One of the weird and awesome side effects of the imminent Digitalization of All Things is the ease with which I can become an obsessive completist. Between iTunes, Amazon MP3, and the public library, I’ve all-but-completely filled my inner obsessive music dork’s Sonic Youth Whitelist. The bootlegs are just out of reach, but it’s much much easier to find a official Sonic Youth bootlegs on the Internet in 2008 than it was at, say, Trade-A-Tape in Lincoln Nebraska in 1988. In 1988, owning a (vinyl!) copy of, say, Master-Dik put you onto the top shelf of music nerddom. (I would venture to guess that you could count on one hand the number of people in Lincoln, Nebraska who owned copy of Master-Dik in 1988.)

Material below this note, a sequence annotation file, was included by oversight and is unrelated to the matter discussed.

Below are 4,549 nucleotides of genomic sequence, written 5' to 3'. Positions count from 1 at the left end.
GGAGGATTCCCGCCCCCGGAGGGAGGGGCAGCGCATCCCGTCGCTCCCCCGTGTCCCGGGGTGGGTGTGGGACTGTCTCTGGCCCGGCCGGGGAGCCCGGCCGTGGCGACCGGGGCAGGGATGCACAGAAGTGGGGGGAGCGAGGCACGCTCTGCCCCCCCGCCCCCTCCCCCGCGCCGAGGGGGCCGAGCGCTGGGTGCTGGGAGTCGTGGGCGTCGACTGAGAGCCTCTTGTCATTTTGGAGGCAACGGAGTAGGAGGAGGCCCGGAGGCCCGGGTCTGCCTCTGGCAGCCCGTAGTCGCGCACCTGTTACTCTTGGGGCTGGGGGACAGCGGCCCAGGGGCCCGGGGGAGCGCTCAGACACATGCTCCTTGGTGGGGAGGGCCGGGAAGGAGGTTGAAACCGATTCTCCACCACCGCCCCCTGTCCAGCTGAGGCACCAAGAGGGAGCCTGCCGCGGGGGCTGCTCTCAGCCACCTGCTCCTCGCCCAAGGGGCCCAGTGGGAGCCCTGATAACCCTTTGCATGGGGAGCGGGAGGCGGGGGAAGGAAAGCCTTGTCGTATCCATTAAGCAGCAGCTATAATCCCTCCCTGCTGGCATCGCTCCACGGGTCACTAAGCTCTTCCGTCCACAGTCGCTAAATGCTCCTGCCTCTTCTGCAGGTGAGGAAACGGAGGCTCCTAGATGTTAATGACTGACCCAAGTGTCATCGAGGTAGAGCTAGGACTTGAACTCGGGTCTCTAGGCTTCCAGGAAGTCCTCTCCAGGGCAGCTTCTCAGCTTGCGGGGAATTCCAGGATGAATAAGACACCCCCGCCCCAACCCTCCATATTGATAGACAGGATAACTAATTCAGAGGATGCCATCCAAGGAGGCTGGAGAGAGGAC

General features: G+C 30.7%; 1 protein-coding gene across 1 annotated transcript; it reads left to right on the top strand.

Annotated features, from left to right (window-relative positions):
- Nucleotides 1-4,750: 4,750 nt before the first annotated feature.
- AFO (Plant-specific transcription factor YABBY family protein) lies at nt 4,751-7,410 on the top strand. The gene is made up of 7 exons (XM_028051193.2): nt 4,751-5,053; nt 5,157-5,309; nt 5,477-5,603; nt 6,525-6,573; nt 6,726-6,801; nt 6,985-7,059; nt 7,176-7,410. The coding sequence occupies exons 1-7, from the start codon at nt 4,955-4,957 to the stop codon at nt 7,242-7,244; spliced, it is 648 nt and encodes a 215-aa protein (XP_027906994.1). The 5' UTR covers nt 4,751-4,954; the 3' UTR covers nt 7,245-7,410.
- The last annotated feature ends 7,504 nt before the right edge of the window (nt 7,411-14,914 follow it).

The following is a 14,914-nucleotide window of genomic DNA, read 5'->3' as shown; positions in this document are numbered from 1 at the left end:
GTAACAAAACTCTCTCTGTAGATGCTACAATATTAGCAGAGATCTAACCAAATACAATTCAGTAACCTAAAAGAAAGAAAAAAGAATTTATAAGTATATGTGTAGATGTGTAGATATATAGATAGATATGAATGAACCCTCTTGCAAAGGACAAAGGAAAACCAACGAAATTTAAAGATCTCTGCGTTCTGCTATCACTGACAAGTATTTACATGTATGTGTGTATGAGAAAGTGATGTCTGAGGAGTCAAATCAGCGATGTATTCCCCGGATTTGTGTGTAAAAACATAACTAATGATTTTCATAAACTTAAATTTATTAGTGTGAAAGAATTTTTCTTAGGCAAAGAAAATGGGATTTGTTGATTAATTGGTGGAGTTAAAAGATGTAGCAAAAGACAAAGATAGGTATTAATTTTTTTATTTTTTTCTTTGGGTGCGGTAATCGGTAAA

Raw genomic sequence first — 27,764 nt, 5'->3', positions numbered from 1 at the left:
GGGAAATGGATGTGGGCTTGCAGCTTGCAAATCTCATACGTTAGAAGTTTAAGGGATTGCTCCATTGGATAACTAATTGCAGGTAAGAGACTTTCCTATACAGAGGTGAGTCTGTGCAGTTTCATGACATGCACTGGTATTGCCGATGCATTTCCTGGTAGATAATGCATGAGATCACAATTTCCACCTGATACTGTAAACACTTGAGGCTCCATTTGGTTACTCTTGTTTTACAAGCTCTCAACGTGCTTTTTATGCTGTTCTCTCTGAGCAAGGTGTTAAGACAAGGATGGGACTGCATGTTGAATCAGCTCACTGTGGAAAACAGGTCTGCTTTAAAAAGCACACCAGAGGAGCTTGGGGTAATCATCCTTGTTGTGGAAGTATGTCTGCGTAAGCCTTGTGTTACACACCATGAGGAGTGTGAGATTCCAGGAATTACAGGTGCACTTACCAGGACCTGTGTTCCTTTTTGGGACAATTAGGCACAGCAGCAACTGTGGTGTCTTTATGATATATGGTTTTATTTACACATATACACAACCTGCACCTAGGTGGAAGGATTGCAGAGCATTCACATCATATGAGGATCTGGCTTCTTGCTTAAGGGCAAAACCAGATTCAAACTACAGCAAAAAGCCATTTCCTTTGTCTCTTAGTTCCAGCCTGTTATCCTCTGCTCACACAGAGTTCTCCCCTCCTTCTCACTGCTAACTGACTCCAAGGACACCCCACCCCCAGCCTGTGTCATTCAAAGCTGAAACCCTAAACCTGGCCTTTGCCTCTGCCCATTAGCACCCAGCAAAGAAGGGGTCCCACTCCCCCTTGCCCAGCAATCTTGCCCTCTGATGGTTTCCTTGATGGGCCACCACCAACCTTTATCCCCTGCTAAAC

Time was, indulging a taste in a modestly esoteric thing — shrieking and unlistenable guitar noise with free verse, for example — required a lot of time, money, and legwork. Not only to acquire those indulgences but even to know that they existed. People shout up the Internet’s ability to lubricate acquisition but I think the Internet truly shines at the knowledge-gathering part.
Hell, I’ve been a Sonic Youth fan since Bad Moon Rising and I didn’t even know about TV Shit until 30 seconds ago.